These changes call for subtle and profound perceptions of who teachers are, what students will know, when an education is complete. The value we place on teaching is reflected in the things we measure and report about students and in the types of summative evaluations we make of the system and the students who are successful in completing a course of study. These reforms suggest enhancing university teaching programs so they provide opportunities to explore and build self more fully, understand multiple facets of the development of children, and encourage the evolution of healthy community. These skills build the learning environment, for as teachers acquire the skills and become involved in the practice of shifting teaching and learning to a shared venture, a larger percentage of students feels empowered to take additional responsibility for work in the classroom and for extending learning beyond generation of minimal requirements.12

Teaching Role

We begin by moving the role of teacher into a more democratic stance. The teacher models and teaches the skills and responsibilities of community. It is not unusual for the classroom to be run in an autocratic fashion.13 It is a novel thought to move that power base to include students as part of the mechanism for governance and for the teacher to move to a democratic form of classroom leadership.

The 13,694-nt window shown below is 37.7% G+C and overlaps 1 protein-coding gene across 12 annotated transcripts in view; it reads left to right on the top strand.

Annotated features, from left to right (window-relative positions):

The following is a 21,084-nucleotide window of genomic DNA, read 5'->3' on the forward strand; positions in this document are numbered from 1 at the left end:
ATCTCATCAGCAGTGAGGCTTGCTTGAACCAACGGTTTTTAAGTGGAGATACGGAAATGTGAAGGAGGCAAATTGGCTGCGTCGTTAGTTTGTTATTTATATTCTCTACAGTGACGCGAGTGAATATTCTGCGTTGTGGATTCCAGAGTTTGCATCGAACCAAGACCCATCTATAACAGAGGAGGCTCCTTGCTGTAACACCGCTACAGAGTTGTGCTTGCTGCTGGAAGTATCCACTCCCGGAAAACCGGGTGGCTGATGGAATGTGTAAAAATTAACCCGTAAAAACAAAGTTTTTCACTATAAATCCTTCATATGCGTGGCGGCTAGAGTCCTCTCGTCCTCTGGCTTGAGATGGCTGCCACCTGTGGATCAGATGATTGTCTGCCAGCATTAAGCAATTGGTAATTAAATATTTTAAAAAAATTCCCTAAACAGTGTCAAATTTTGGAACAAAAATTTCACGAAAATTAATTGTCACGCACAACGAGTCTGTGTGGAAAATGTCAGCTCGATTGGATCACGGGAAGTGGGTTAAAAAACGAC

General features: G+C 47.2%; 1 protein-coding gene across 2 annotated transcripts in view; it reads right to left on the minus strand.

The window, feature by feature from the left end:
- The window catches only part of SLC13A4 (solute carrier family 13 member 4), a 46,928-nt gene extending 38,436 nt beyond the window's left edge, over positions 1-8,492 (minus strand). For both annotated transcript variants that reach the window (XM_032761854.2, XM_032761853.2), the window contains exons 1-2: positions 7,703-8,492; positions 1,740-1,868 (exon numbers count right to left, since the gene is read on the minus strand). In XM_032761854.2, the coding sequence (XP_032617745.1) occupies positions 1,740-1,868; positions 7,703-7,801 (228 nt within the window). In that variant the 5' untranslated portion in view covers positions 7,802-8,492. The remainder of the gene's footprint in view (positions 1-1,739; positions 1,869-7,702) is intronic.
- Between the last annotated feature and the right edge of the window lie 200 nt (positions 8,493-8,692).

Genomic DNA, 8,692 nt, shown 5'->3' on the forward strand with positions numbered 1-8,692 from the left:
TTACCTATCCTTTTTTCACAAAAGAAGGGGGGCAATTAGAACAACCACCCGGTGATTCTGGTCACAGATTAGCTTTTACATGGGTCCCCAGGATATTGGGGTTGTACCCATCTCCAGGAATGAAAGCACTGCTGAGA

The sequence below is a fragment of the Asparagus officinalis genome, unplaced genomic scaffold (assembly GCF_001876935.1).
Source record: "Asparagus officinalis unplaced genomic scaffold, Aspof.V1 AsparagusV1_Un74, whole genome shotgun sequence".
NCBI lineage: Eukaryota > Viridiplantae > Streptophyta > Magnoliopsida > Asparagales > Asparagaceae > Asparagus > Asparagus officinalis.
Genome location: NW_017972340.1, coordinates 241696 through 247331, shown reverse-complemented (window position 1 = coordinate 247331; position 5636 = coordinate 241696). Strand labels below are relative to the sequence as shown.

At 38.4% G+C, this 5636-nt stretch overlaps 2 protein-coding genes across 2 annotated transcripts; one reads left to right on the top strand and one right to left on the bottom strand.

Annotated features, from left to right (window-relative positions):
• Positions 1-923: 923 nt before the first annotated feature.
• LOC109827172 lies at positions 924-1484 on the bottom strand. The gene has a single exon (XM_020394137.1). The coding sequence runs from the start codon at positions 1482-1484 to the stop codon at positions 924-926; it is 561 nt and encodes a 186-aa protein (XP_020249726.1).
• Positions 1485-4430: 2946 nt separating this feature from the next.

Common Classroom Power Structure
Democratic Structure


Teacher as sage, students as subjects
Teacher and students as members

Models of power structure in the classroom

For this change in management to occur, the teacher perceives a different role in the classroom as appropriate and functional. The acquisition of the facilitative role is a gradual and developing move from protector, holder of the keys, sage, to "president" or executive member of the educational setting. It is a gradual shift from structurer to enforcer of structure to contributing member of structure; from boss to facilitator. And always there is the focus on each child's personal well-being; development of success in personal potential rather than a collective goal of high academic scores or all-star athlete.

Most of us grew up in classrooms and homes that used an autocratic power base. The teacher develops the stance of facilitator or "teacher as participant in learning." This change in classroom milieu occurs through grooming students, through modeling and practicing choice and consequence. It develops much as any other set of behaviors, through actively teaching students the roles and responsibilities of humane demeanor and democratic interchange.

Developmental Perspective

The teaching role changes as it develops. As students are assisted to develop the ability to move from self-absorption to awareness of others, the teacher supports the progress. Then the ability and desire to work in concert to accomplish group will and social good occurs, in part as a developmental stage for the student, in part through the careful guidance of the teacher. Just as carefully, thoroughly, and systematically as we teach the "3-Rs," we interweave the teaching of human interaction skills and develop the tools for self-understanding followed by self-discipline, compromise, and consensus. Even as the roles begin to evolve, there is interweaving rather than abdication.